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Living donor liver transplantation: eliminating the wait for death in end-stage liver disease?

Abstract

Adult-to-adult living donor liver transplantation (A2ALDLT), outside of Asia, remains an important yet underutilized gift of life. For patients with end-stage liver disease, A2ALDLT is a proven transplantation option, with lower waiting list mortality and suffering, and equivalent or better allograft and patient survival than deceased-donor liver transplantation (DDLT). The risks to living donors and the benefit to their recipients have been carefully defined with long-term level 1 and 2 evidence-based study. An overview of the development and practice of living donor liver transplant (LDLT), including donor and recipient surgical allograft innovation, is provided. The issues of recipient selection, outcomes and morbidity, including disease-variable study and challenges past and present are presented in comparison with DDLT cohorts, and future insights are described. Central to practice is the careful and concise review of donor evaluation and selection and donor outcome, morbidity, quality of life and present and future strategies for donor advocacy and growth of the technique.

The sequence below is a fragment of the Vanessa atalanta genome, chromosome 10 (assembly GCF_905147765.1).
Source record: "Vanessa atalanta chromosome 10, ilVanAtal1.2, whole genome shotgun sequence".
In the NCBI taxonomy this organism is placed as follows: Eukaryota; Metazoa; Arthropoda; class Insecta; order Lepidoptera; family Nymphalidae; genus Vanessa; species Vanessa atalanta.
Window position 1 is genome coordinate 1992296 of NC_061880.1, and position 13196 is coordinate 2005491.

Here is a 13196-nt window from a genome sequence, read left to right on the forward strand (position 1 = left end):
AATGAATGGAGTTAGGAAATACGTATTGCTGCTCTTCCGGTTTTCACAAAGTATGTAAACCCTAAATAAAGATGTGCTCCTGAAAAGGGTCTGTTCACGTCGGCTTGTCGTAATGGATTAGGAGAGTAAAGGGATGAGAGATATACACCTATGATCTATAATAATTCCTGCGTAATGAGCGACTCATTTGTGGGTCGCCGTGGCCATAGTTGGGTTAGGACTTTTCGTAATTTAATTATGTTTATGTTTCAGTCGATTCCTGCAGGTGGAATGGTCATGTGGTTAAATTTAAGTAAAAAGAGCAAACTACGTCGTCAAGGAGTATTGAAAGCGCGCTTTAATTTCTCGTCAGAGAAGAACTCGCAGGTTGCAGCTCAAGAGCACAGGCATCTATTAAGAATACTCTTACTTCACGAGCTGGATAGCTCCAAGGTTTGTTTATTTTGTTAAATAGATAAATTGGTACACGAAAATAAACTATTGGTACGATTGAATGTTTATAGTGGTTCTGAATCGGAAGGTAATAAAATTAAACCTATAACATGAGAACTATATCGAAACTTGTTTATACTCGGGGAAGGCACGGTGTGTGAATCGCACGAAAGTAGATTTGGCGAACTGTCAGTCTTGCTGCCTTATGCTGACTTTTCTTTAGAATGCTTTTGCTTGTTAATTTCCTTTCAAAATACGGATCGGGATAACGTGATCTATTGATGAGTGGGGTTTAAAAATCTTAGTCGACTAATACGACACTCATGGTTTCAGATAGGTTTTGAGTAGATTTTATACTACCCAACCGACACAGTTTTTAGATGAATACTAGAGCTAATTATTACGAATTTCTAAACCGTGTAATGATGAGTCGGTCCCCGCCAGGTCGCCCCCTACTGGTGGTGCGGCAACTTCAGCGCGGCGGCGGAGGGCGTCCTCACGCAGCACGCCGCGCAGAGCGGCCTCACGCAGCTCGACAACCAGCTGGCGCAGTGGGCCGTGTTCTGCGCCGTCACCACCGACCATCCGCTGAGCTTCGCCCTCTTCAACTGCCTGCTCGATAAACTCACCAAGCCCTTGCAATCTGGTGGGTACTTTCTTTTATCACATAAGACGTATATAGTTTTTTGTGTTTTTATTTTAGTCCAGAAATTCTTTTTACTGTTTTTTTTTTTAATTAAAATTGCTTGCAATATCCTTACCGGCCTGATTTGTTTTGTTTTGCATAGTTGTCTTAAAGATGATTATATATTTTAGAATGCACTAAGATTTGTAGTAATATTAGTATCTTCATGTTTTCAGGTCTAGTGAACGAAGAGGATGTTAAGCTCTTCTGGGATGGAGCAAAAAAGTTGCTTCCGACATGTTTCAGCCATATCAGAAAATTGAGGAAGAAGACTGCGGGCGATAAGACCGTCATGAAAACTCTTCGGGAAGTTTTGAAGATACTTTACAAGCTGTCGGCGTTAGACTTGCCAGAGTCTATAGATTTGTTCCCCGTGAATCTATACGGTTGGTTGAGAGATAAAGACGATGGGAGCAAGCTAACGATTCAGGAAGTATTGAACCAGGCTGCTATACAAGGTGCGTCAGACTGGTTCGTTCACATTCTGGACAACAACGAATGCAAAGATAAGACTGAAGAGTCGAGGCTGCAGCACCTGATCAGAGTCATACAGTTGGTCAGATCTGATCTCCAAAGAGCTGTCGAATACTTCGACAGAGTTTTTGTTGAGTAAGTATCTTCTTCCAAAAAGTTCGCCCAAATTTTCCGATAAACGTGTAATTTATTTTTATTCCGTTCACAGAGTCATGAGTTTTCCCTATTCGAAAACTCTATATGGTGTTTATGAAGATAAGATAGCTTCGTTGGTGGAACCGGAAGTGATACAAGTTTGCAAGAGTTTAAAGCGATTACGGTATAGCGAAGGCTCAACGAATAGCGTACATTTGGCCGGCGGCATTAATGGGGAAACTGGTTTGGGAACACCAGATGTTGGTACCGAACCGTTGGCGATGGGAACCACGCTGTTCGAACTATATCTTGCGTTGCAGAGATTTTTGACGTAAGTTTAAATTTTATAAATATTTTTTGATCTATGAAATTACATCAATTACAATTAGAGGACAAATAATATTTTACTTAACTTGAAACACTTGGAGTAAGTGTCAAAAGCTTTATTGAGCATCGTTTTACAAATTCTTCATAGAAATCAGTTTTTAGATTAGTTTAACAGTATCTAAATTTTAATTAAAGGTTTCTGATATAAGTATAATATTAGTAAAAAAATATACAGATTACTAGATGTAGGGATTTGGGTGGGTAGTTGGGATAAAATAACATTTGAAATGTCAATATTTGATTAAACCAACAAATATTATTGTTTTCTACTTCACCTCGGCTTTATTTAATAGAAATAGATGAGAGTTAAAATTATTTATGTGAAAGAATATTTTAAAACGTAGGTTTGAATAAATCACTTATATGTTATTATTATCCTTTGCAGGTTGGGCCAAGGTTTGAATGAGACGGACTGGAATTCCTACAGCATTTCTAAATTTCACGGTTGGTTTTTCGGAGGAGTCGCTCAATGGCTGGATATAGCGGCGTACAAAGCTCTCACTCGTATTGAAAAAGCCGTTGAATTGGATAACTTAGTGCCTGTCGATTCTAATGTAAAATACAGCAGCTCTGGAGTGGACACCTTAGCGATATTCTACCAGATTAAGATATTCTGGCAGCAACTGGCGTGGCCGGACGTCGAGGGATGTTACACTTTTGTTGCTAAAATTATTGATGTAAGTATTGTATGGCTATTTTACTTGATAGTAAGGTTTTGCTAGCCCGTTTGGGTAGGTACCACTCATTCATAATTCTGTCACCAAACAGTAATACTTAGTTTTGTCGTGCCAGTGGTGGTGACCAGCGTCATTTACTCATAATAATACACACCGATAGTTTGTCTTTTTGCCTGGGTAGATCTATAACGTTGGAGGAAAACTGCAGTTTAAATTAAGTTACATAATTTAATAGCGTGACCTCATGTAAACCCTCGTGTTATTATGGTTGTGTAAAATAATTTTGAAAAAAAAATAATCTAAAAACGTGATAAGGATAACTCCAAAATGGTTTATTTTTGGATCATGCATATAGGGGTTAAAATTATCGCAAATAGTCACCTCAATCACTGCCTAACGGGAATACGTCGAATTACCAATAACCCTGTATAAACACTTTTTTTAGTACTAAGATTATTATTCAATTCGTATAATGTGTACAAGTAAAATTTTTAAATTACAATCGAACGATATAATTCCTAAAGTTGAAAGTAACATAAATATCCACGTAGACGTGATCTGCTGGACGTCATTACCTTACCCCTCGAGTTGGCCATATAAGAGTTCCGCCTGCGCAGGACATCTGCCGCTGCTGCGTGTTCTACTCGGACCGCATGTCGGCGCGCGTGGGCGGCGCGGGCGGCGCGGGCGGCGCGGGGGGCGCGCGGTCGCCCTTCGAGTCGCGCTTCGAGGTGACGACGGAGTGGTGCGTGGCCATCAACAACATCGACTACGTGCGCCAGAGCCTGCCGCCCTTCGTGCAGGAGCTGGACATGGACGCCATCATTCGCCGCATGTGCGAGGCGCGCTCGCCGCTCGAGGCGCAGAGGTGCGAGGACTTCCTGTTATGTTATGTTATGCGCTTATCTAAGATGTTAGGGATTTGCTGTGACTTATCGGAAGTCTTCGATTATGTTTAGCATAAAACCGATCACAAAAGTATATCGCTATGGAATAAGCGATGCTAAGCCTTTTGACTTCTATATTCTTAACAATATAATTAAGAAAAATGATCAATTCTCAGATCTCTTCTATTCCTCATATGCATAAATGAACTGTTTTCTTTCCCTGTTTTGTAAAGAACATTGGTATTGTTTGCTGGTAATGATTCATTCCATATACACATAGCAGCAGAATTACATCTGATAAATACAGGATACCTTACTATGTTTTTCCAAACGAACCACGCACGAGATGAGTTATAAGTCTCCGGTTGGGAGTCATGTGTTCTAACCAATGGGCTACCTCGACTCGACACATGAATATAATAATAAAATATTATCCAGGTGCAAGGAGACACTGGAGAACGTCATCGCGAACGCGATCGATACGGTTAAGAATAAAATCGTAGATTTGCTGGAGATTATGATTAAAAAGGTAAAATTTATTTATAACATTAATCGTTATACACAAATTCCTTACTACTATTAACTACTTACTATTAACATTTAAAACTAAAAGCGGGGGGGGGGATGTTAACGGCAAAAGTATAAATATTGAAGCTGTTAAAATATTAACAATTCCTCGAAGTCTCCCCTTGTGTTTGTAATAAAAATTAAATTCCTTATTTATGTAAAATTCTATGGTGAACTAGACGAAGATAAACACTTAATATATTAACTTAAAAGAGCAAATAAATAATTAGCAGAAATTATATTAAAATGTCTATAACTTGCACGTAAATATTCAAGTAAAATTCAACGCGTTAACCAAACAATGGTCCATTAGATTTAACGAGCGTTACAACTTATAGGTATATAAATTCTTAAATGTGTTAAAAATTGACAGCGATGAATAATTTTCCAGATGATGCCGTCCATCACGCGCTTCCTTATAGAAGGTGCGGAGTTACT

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Figure 1: Four-step evaluation of donors before transplantation employed at the author's institution.

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Acknowledgements

R.A.F. acknowledges the support of grants for Adult to adult living donor liver transplantation (A2ALL-1, NIH Grant R01/DK-02-010 (R01 DK62498-02)), Genes related to hepatocellular carcinoma progression in living donor and deceased donor transplant (GR2HCC, NIH National Institute of Diabetes and Digestive and Kidney Diseases Grant 1 R01 DK069859-01A2) and Adult to adult living donor transplantation-2 (A2ALL-2, NIH Grant U01 DK062531).

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Correspondence to Robert A. Fisher.

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Fisher, R. Living donor liver transplantation: eliminating the wait for death in end-stage liver disease?. Nat Rev Gastroenterol Hepatol 14, 373–382 (2017). https://doi.org/10.1038/nrgastro.2017.2

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